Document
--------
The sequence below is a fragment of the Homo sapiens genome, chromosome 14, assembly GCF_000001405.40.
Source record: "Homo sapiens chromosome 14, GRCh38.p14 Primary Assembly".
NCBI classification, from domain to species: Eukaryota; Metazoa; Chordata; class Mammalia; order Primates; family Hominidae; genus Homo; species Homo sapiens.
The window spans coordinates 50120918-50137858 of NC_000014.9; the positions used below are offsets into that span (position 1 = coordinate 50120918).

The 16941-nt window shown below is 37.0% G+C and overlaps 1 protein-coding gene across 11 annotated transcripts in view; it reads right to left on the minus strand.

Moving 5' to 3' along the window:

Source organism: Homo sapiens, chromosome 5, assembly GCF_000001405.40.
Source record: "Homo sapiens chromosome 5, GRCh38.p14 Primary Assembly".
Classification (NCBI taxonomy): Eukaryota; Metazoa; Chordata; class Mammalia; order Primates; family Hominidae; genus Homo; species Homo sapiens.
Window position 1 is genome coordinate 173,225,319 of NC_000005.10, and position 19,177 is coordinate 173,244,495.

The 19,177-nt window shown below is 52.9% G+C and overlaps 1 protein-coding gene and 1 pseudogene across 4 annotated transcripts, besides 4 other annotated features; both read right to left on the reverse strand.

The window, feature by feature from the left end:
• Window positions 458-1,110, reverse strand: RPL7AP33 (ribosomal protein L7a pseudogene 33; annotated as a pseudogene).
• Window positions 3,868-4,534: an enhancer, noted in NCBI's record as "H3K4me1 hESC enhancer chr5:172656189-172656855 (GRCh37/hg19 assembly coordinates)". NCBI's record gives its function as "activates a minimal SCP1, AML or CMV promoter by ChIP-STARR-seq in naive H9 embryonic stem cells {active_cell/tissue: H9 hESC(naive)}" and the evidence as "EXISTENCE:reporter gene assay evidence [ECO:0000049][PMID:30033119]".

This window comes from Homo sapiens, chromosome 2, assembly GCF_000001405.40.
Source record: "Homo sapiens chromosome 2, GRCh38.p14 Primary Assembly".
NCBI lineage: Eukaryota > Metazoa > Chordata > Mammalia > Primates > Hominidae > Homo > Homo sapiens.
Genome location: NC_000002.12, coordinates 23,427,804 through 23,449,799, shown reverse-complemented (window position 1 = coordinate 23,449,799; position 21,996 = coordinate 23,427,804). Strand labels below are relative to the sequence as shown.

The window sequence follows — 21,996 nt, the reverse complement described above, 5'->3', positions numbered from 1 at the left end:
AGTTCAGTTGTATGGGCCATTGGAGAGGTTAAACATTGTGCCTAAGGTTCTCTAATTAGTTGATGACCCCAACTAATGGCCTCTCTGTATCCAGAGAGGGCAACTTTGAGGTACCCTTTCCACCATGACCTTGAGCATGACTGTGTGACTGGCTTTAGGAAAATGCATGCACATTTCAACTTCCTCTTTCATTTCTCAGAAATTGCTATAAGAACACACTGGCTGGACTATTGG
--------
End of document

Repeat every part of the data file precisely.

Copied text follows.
The sequence below is a fragment of the Homo sapiens genome, chromosome 14, assembly GCF_000001405.40.
Source record: "Homo sapiens chromosome 14, GRCh38.p14 Primary Assembly".
NCBI classification, from domain to species: Eukaryota; Metazoa; Chordata; class Mammalia; order Primates; family Hominidae; genus Homo; species Homo sapiens.
The window spans coordinates 50120918-50137858 of NC_000014.9; the positions used below are offsets into that span (position 1 = coordinate 50120918).

The 16941-nt window shown below is 37.0% G+C and overlaps 1 protein-coding gene across 11 annotated transcripts in view; it reads right to left on the minus strand.

Moving 5' to 3' along the window:

Source organism: Homo sapiens, chromosome 5, assembly GCF_000001405.40.
Source record: "Homo sapiens chromosome 5, GRCh38.p14 Primary Assembly".
Classification (NCBI taxonomy): Eukaryota; Metazoa; Chordata; class Mammalia; order Primates; family Hominidae; genus Homo; species Homo sapiens.
Window position 1 is genome coordinate 173,225,319 of NC_000005.10, and position 19,177 is coordinate 173,244,495.

The 19,177-nt window shown below is 52.9% G+C and overlaps 1 protein-coding gene and 1 pseudogene across 4 annotated transcripts, besides 4 other annotated features; both read right to left on the reverse strand.

The window, feature by feature from the left end:
• Window positions 458-1,110, reverse strand: RPL7AP33 (ribosomal protein L7a pseudogene 33; annotated as a pseudogene).
• Window positions 3,868-4,534: an enhancer, noted in NCBI's record as "H3K4me1 hESC enhancer chr5:172656189-172656855 (GRCh37/hg19 assembly coordinates)". NCBI's record gives its function as "activates a minimal SCP1, AML or CMV promoter by ChIP-STARR-seq in naive H9 embryonic stem cells {active_cell/tissue: H9 hESC(naive)}" and the evidence as "EXISTENCE:reporter gene assay evidence [ECO:0000049][PMID:30033119]".

This window comes from Homo sapiens, chromosome 2, assembly GCF_000001405.40.
Source record: "Homo sapiens chromosome 2, GRCh38.p14 Primary Assembly".
NCBI lineage: Eukaryota > Metazoa > Chordata > Mammalia > Primates > Hominidae > Homo > Homo sapiens.
Genome location: NC_000002.12, coordinates 23,427,804 through 23,449,799, shown reverse-complemented (window position 1 = coordinate 23,449,799; position 21,996 = coordinate 23,427,804). Strand labels below are relative to the sequence as shown.

The window sequence follows — 21,996 nt, the reverse complement described above, 5'->3', positions numbered from 1 at the left end:
AGTTCAGTTGTATGGGCCATTGGAGAGGTTAAACATTGTGCCTAAGGTTCTCTAATTAGTTGATGACCCCAACTAATGGCCTCTCTGTATCCAGAGAGGGCAACTTTGAGGTACCCTTTCCACCATGACCTTGAGCATGACTGTGTGACTGGCTTTAGGAAAATGCATGCACATTTCAACTTCCTCTTTCATTTCTCAGAAATTGCTATAAGAACACACTGGCTGGACTATTGG